Sessions will also have total oversight over federal prosecutions under the Voting Rights Act. As a federal prosecutor, Sessions was openly hostile to voting rights, calling the VRA “intrusive” and aggressively charging a group of civil rights activists with so many counts of voter fraud they would have served 100 years in jail if convicted. In the end that group was acquitted after Sessions turned up only 14 ballots out of 1.7 million that appeared to be fraudulent.
Even worse, some lawmakers and the media are already helping Sessions by describing his confirmation as a “done deal.”
As Fusion previously reported, a Sessions Justice Department could wreak havoc in the states where medical and recreational marijuana is legal simply by changing the Obama administration’s guidance on enforcement.
Sessions would also have some oversight of the 11 consent decrees that the Obama Justice Department has brought against law enforcement agencies across the country. Those consent decrees require local law enforcement in places like Ferguson, Missouri to make a number of reforms, things like implementing new “use-of-force” training and requiring body cameras on officers. Back in 2008 Sessions called consent decrees “dangerous” and “an end run around the democratic process.” While consent decrees are also enforced by the federal court system Sessions could effectively end the Justice Department’s role in monitoring those decrees, allowing some of the Obama-era police reform to die on the vine.
Even worse, some lawmakers and the media are already helping Sessions by describing his confirmation as a “done deal.” These voices consider Sessions to be a shoo-in for the position of Attorney General simply because of his time in the Senate. This conventional wisdom has cropped up everywhere, despite the fact that the only cabinet appointee in history to be rejected by the Senate, John Tower, was himself a former senator, and other former senators like South Dakota’s Tom Daschle have had to withdraw from the nomination process for lesser crimes, even when their own party controlled Congress.
Fast food CEO Andy Puzder for Secretary of Labor
The position of labor secretary is relatively under-the-radar; the labor department is only about one fifth the size of the attorney general’s office and has a much smaller operating budget. But it has immense powers in a time of rising income inequality, and the man Trump has tapped to run that department appears appears poised to use those powers in the worst ways possible.
Puzder is the CEO of CKE Restaurants, the company that owns Hardee’s and Carl’s Junior. As a fast food CEO, he’s about as cartoonishly villainous as one can get. He opposes an increase to the minimum wage despite making more in a day than his lowest-paid employees do all year. He wants to replace minimum wage workers with machines on the grounds that machines are “always polite, they always upsell, they never take a vacation, they never show up late, there’s never a slip-and-fall, or an age, sex, or race discrimination case.” He’s also defended his restaurants’ sexist burger ads by saying, “I like our ads. I like beautiful women eating burgers in bikinis. I think it’s very American.”
Meanwhile, in the post-financial crisis labor market, low wage work makes up more and more of available jobs. Throughout this change the Obama administration has used the DOL to implement a number of measures designed to protect workers, all of which could now be at risk.
Puzder’s nomination could undo nearly a decade of victories won by progressives and workers movements within the first week of a Trump administration.
One of the most important of those measures has been the Obama administration’s move to crack down on wage theft and making sure that existing minimum wage laws are vigorously enforced. Given Puzder’s hostility toward minimum wage increases and his erroneous contention that minimum wage jobs are primarily just for young people who don’t live on their wages, a future DOL may be inclined to look the other way at wage theft, resulting in smaller paychecks for working Americans.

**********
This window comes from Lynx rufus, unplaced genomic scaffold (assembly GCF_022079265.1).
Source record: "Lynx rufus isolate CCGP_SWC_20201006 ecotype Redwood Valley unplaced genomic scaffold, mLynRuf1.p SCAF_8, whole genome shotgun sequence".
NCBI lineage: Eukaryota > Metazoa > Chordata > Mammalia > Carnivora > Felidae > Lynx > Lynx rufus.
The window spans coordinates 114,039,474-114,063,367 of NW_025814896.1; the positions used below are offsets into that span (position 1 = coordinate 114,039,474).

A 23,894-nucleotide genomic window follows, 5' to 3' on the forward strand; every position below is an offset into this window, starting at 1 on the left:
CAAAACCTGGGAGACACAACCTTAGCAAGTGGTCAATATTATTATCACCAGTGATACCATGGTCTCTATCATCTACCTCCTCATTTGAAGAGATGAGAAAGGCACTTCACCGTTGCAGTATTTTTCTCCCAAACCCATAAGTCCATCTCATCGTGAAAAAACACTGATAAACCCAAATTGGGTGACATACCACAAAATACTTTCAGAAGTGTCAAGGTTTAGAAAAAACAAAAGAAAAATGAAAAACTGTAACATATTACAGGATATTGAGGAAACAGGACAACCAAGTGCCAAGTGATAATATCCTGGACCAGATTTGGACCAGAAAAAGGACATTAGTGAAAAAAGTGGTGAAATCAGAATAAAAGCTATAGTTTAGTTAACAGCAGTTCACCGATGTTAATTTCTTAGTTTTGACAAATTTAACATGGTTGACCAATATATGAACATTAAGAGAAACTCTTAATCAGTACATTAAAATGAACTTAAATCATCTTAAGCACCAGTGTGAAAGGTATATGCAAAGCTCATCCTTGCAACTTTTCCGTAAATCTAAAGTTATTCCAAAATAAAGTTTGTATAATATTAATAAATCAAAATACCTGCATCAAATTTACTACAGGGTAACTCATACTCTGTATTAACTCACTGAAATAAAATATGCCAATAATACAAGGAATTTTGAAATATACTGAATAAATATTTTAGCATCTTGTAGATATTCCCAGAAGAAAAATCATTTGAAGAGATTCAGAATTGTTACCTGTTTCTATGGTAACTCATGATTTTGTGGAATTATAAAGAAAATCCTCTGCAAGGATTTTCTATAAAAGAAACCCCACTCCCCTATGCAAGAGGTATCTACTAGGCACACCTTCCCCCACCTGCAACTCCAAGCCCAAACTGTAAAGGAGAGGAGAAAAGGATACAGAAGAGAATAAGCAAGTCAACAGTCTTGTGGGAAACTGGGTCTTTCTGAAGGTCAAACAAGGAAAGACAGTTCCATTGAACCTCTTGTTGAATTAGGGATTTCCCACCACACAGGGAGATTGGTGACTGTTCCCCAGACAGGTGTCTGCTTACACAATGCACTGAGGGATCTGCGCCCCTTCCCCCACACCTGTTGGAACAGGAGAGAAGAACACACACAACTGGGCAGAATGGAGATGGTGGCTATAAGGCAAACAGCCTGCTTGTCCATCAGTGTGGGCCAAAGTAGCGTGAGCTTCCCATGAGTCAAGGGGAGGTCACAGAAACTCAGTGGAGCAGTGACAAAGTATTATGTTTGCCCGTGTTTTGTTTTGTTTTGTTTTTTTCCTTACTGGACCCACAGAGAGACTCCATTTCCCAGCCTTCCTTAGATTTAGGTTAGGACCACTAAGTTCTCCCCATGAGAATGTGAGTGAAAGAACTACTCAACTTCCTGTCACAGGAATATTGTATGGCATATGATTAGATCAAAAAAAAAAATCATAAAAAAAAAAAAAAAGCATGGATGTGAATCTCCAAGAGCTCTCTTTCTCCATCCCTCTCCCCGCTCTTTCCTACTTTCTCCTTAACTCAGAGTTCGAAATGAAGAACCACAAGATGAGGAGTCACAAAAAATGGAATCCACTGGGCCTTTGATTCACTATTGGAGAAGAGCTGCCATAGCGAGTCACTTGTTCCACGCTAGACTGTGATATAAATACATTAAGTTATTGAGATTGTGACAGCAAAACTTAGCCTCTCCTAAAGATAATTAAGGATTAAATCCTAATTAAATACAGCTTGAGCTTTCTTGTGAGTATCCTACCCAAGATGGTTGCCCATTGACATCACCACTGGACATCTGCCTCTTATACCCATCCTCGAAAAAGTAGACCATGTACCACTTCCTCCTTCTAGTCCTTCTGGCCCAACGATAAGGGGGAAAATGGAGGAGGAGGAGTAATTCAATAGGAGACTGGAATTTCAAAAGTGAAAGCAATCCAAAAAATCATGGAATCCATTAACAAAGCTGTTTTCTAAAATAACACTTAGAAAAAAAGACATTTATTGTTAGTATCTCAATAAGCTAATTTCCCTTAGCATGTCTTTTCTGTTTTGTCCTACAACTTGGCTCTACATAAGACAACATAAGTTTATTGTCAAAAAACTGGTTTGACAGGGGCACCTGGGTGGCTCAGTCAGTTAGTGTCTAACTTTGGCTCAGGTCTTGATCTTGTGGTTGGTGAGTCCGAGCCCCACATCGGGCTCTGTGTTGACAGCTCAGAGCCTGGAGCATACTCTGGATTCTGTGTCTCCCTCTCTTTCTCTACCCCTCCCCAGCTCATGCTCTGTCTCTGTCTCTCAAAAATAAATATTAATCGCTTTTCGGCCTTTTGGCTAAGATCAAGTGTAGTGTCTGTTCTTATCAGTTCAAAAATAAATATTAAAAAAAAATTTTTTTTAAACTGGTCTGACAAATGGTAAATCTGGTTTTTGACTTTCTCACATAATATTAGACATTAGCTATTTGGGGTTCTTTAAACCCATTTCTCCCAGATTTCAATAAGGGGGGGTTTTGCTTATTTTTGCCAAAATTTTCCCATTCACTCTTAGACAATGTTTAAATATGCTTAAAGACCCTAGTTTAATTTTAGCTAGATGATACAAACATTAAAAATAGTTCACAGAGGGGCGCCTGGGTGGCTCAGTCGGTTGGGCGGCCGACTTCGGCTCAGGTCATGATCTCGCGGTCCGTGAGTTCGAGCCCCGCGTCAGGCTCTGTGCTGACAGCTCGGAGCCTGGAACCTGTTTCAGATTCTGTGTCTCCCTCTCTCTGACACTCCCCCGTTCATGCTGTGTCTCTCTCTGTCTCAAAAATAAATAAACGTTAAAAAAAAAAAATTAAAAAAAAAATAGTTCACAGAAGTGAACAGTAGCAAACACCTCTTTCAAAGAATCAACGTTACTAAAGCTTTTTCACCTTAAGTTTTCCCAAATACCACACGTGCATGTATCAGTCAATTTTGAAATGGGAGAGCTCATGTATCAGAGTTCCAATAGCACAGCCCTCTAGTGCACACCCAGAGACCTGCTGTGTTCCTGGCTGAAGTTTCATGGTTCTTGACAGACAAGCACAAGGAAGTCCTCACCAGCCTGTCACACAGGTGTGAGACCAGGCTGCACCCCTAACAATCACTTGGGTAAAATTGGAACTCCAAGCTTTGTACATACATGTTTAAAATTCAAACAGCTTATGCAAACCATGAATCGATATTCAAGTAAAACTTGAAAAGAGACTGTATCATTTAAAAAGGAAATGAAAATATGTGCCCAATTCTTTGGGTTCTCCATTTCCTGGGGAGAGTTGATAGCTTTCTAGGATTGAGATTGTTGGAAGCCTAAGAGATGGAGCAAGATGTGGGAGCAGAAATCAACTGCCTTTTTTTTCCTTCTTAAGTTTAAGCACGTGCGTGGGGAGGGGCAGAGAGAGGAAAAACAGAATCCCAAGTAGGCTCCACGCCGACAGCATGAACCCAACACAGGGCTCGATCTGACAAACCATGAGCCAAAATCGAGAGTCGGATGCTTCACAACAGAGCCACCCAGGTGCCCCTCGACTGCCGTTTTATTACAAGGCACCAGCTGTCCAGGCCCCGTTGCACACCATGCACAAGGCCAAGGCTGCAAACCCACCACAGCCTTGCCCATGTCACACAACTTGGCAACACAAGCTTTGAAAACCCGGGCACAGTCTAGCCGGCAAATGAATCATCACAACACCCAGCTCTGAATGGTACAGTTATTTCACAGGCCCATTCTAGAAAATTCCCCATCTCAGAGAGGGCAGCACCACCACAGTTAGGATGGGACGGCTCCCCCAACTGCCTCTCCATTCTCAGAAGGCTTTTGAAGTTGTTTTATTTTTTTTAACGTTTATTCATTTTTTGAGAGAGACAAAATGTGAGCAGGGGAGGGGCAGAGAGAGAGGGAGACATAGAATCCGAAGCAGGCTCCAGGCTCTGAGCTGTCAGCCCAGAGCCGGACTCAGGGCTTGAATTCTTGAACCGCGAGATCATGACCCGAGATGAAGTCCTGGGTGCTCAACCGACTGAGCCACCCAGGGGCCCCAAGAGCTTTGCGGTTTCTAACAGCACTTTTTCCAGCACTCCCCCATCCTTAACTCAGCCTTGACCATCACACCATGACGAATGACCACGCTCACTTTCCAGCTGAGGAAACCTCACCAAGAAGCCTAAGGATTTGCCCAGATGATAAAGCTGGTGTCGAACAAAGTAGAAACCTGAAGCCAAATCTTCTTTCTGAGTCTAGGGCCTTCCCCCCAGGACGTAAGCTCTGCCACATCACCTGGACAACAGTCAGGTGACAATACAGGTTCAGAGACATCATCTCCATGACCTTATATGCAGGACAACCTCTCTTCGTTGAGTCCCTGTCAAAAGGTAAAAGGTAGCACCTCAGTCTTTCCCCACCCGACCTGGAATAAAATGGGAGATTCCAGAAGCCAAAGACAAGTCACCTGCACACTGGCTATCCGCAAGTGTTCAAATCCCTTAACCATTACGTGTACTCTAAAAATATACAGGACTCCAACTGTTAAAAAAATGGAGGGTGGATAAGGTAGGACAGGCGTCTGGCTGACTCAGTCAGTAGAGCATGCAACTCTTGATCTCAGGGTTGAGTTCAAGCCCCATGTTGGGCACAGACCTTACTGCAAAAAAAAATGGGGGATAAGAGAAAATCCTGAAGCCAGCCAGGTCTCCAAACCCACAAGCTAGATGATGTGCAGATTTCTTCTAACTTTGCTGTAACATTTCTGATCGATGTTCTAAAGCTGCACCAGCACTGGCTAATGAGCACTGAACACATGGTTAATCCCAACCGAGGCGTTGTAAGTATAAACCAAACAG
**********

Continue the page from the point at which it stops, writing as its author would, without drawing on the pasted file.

The Obama administration’s DOL also implemented a new rule increasing the number of salaried workers eligible to receive overtime. Previously, employers only had to offer overtime pay to salaried workers who made less than $23,660 per year. That amount has been the same since the 1970s and has not been adjusted for inflation, even as nominal wages increased over time. The Obama administration changed the rule to include anyone making under $47,476—an increase that expanded overtime pay to 4.2 million people–but the rule change got held up in the courts.
Puzder has already made clear that he doesn’t believe certain employees should get overtime. He refused to pay managers at his own company overtime because he felt that treating management like wage workers would take away their “sense of ownership” and “prestige.” If he becomes labor secretary, he could choose not to defend the rule in court.
Another Obama-era rule likely to go out the window in a Puzder DOL is the labor department’s crackdown on franchise businesses. Certain national chains like the ones Puzder ran at CKE have relied on the fact that their businesses are franchises to absolve themselves of certain responsibilities for protecting workers. CEOs of franchise model businesses, including Puzder himself, have argued that the franchisee, and not the corporation, should be held responsible for following DOL rules, absolving the national company of responsibility for the violations committed by local franchise owners.
Puzder will also be able to unilaterally make changes on things like job training programs, the way retirement accounts are handled, and a host of other issues that are important to working people. His nomination could undo nearly a decade of victories won by progressives and workers movements within the first week of a Trump administration.
All this is not to say that we shouldn’t also be tremendously worried about the damage that a Housing and Urban Development Secretary Ben Carson or an Energy Secretary Rick Perry could do. Nor should it be suggested that the work of protesting and pressuring cabinet picks ends after the nomination process. But if any of Trump’s choices are going to be stopped from the outset, there must be a clear understanding that these people are the most dangerous cabinet selections in modern history.